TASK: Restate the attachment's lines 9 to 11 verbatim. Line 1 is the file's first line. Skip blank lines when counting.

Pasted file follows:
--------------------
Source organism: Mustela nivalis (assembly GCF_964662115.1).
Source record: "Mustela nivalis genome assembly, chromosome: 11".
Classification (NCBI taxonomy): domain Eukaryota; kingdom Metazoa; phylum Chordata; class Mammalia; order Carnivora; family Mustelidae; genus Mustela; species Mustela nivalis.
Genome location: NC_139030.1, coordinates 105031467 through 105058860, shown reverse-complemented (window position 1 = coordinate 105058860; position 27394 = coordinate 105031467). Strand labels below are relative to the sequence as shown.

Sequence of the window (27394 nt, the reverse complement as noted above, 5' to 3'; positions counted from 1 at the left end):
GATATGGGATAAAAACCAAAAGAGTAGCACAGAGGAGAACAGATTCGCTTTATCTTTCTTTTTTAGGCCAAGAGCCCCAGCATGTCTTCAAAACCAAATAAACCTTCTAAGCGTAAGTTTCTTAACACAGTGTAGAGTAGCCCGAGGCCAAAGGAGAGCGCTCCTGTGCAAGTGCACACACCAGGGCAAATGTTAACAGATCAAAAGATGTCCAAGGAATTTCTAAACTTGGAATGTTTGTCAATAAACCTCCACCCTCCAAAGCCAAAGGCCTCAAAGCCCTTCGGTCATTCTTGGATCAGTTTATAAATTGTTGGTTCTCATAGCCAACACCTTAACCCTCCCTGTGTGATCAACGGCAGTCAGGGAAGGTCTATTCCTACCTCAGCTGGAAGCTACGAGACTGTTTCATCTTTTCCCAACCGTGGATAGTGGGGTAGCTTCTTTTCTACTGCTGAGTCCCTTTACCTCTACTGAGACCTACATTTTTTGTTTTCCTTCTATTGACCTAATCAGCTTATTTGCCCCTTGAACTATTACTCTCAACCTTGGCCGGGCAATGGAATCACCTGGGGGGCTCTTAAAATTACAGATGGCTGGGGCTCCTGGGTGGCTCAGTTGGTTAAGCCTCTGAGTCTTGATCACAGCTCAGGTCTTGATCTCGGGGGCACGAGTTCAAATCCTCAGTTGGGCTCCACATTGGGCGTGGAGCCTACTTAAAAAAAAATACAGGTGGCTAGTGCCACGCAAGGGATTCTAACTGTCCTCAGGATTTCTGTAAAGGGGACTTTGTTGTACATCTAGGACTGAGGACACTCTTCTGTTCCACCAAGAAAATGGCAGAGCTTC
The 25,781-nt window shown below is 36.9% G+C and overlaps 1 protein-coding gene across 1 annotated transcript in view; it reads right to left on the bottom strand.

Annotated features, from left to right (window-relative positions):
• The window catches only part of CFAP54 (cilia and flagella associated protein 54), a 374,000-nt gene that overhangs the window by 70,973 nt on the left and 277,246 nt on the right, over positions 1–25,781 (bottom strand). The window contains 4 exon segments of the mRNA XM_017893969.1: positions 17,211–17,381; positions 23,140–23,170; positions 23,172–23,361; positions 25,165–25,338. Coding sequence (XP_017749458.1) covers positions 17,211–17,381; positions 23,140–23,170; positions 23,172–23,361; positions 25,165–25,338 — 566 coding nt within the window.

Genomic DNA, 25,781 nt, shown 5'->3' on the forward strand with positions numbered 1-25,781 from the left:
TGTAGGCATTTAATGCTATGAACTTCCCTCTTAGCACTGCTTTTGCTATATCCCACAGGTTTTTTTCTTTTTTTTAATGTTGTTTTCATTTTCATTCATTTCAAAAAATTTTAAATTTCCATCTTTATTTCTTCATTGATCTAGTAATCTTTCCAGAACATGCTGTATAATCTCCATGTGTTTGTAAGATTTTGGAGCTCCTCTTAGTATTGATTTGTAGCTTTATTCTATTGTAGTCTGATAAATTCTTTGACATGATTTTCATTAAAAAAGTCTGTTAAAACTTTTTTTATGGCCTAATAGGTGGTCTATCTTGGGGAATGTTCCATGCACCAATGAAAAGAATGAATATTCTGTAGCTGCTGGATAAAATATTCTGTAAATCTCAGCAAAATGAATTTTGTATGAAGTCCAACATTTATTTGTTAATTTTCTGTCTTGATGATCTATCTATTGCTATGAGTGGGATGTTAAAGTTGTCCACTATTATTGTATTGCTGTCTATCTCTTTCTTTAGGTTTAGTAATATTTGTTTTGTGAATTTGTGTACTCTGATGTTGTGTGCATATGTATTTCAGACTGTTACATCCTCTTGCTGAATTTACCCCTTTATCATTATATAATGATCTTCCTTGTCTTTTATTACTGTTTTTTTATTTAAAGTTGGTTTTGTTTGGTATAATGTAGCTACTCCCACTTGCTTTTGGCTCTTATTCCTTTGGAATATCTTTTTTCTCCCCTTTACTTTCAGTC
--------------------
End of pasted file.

• The window catches only part of CFAP54 (cilia and flagella associated protein 54), a 374,000-nt gene that overhangs the window by 70,973 nt on the left and 277,246 nt on the right, over positions 1–25,781 (bottom strand). The window contains 4 exon segments of the mRNA XM_017893969.1: positions 17,211–17,381; positions 23,140–23,170; positions 23,172–23,361; positions 25,165–25,338. Coding sequence (XP_017749458.1) covers positions 17,211–17,381; positions 23,140–23,170; positions 23,172–23,361; positions 25,165–25,338 — 566 coding nt within the window.

Genomic DNA, 25,781 nt, shown 5'->3' on the forward strand with positions numbered 1-25,781 from the left:
TGTAGGCATTTAATGCTATGAACTTCCCTCTTAGCACTGCTTTTGCTATATCCCACAGGTTTTTTTCTTTTTTTTAATGTTGTTTTCATTTTCATTCATTTCAAAAAATTTTAAATTTCCATCTTTATTTCTTCATTGATCTAGTAATCTTTCCAGAACATGCTGTATAATCTCCATGTGTTTGTAAGATTTTGGAGCTCCTCTTAGTATTGATTTGTAGCTTTATTCTATTGTAGTCTGATAAATTCTTTGACATGATTTTCATTAAAAAAGTCTGTTAAAACTTTTTTTATGGCCTAATAGGTGGTCTATCTTGGGGAATGTTCCATGCACCAATGAAAAGAATGAATATTCTGTAGCTGCTGGATAAAATATTCTGTAAATCTCAGCAAAATGAATTTTGTATGAAGTCCAACATTTATTTGTTAATTTTCTGTCTTGATGATCTATCTATTGCTATGAGTGGGATGTTAAAGTTGTCCACTATTATTGTATTGCTGTCTATCTCTTTCTTTAGGTTTAGTAATATTTGTTTTGTGAATTTGTGTACTCTGATGTTGTGTGCATATGTATTTCAGACTGTTACATCCTCTTGCTGAATTTACCCCTTTATCATTATATAATGATCTTCCTTGTCTTTTATTACTGTTTTTTTATTTAAAGTTGGTTTTGTTTGGTATAATGTAGCTACTCCCACTTGCTTTTGGCTCTTATTCCTTTGGAATATCTTTTTTCTCCCCTTTACTTTCAGTC